Documentation and publication of the SLA, as well as careful analysis of user experience and its comparison with the SLA, allows SRE teams to innovate faster without losing the quality of UX. SRE, supporting services with a clear SLA, notice failures faster and therefore eliminate them faster. SLA also reduces the amount of friction between the SRE and SWE teams (software developers), allowing teams to objectively discuss goals and results, avoiding subjective judgments about risk.

It is worth noting that the presence of an external, legally valid agreement may not apply to most of the SRE teams. In such cases, SRE teams may confine themselves to service-level objectives (service-level objectives, briefly SLO). SLO — Determine the desired level of service for a specific metric, such as availability or latency.

Product Documentation

SRE teams strive to spend 50 percent of their time working on a project, developing software to automate manual work, or improve service reliability. This section describes the documents related to the product and the tools that develop SRE.

These documents are important because they allow users to understand whether this product is suitable for them, how to start working with it, and how to get support. They also provide the correct user experience and facilitate product adoption. Product


Page The description page helps SRE and product development engineers understand what a product or tool is, what it does, and how to use it.

Concept Manual

The concept manual or glossary defines all concepts unique to a product. Definition of concepts allows you to maintain consistency in the documentation and user interface elements, API and CLI (command line interface).

Getting Started Guide

The purpose of the start-up guide is to quickly bring engineers up to speed with minimal delays. This is useful for new users who want to try the product.


Engineers can use these tutorials, which combine a theoretical explanation, code examples, and exercises, to quickly become familiar with the product. Codelabs also provide detailed scripts that lead engineers step by step through a series of tasks. Such tutorials are usually longer than getting started guides. They may cover more than one product or tool if they are interrelated with something.

A practical guide

This guide is necessary for users who want to solve a specific problem. These guides are usually a step-by-step instruction that must be followed.

On the FAQ page, the user can get answers to the most popular questions, learn about the difficulties and limitations that can be encountered, find links to documents and other pages for more detailed information.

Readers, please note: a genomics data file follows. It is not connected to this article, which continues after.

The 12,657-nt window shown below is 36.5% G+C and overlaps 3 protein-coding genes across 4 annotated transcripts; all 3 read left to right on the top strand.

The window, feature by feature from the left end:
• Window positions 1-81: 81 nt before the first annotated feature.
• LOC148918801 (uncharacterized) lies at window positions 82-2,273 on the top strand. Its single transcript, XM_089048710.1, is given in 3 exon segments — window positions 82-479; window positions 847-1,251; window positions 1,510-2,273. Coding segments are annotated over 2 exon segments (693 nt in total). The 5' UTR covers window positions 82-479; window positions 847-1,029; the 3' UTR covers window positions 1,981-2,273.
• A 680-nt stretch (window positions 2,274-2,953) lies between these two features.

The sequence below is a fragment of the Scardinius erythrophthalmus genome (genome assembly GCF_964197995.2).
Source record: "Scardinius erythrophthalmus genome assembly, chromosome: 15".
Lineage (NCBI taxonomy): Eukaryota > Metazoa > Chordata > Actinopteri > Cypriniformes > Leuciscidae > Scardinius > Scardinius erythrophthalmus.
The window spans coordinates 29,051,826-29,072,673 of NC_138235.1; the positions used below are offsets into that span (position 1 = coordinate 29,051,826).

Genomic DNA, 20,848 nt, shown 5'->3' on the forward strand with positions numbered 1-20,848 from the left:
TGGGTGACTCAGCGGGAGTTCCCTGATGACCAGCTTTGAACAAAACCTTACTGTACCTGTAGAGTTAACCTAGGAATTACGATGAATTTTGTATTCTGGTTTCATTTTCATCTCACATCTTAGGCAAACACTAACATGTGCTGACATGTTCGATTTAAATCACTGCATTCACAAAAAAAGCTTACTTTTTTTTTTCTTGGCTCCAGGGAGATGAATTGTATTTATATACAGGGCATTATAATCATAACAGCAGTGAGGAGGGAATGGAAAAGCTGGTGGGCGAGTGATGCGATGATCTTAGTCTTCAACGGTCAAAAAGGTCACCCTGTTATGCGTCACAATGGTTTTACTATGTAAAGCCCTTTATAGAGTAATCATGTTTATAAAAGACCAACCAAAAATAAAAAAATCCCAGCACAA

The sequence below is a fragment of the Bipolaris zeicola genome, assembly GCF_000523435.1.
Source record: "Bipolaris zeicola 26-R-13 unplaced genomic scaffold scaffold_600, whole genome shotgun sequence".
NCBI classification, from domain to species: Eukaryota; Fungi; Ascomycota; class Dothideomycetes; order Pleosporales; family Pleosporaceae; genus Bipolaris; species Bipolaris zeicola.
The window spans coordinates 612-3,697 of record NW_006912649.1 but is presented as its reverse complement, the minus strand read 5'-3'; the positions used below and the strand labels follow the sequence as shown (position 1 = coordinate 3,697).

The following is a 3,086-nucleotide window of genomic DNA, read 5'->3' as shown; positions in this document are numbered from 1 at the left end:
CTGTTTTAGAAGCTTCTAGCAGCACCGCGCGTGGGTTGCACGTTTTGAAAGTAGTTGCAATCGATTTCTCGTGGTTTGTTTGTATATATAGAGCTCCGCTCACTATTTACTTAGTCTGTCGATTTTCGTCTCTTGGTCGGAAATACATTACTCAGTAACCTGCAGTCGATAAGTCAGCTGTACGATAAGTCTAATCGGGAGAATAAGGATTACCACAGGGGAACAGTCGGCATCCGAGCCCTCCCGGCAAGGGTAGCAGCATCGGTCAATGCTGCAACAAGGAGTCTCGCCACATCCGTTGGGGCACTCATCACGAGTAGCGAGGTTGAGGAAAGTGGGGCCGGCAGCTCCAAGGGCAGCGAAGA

On the support page, engineers can learn how to solve the problem they are facing. You can also find an escalation plan, troubleshooting information, group links, dashboards and SLO, as well as information about shifts.

API Description

This manual describes functions, classes, and methods, usually with a minimum of accompanying text. Such documentation is most often created on the basis of comments in the code and sometimes written by technical writers.

Developer's Guide

From this guide, developers can learn how to program with a product API. Such guides are usually necessary if SRE create products that provide API to developers, which allows you to create mixed tools that call each other's APIs to perform more complex tasks.

Documents for reporting the status of the service

This section describes the documents that the SRE command creates to describe the status of the supported services.

Quarterly Service Overview Service

status information is presented in two formats: a quarterly report agreed by the SRE lead that is distributed throughout the organization's SRE, and a presentation for the lead product development and team.

The SRE leaders are interested in quarterly reports, as they provide information on the following things:

  • Support problems (shifts, tickets, postmortems). The SRE leaders know that if support problems begin to take away more than 50 percent of the resources of the SRE team, you need to respond and change priorities. The goal is to identify the problem in the early stages.
  • Execution SLA. The SRE leaders will want to know if everything is fine with the SLA, whether there are unhealthy components in the ecosystem that pose a threat.
  • Risks. Lida SLAs want to know about the risks known to SRE, which can interfere with product and business objectives.

Quarterly reports give the SRE team the opportunity to:

  • Emphasize the benefits of SRE for the product development team, as well as the work of the SRE team.
  • Request priority to address problems that interfere with the SRE (sustainability) team.
  • Request feedback from SRE team priorities.
  • Emphasize the wider contribution of the team.

Review of successful methods

This review helps to adopt successful methods and come to a stable state in which the operation takes a minimum of time. To prepare such reports, SRE teams provide the site and team charter, details of shift status, projects vs. interrupts, capacity planning, and so on.

A review of successful methodologies helps the SRE team compare themselves with the rest of the SRE organization and improve performance in key areas: shift status, interruptions vs projects, SLO, and capacity planning.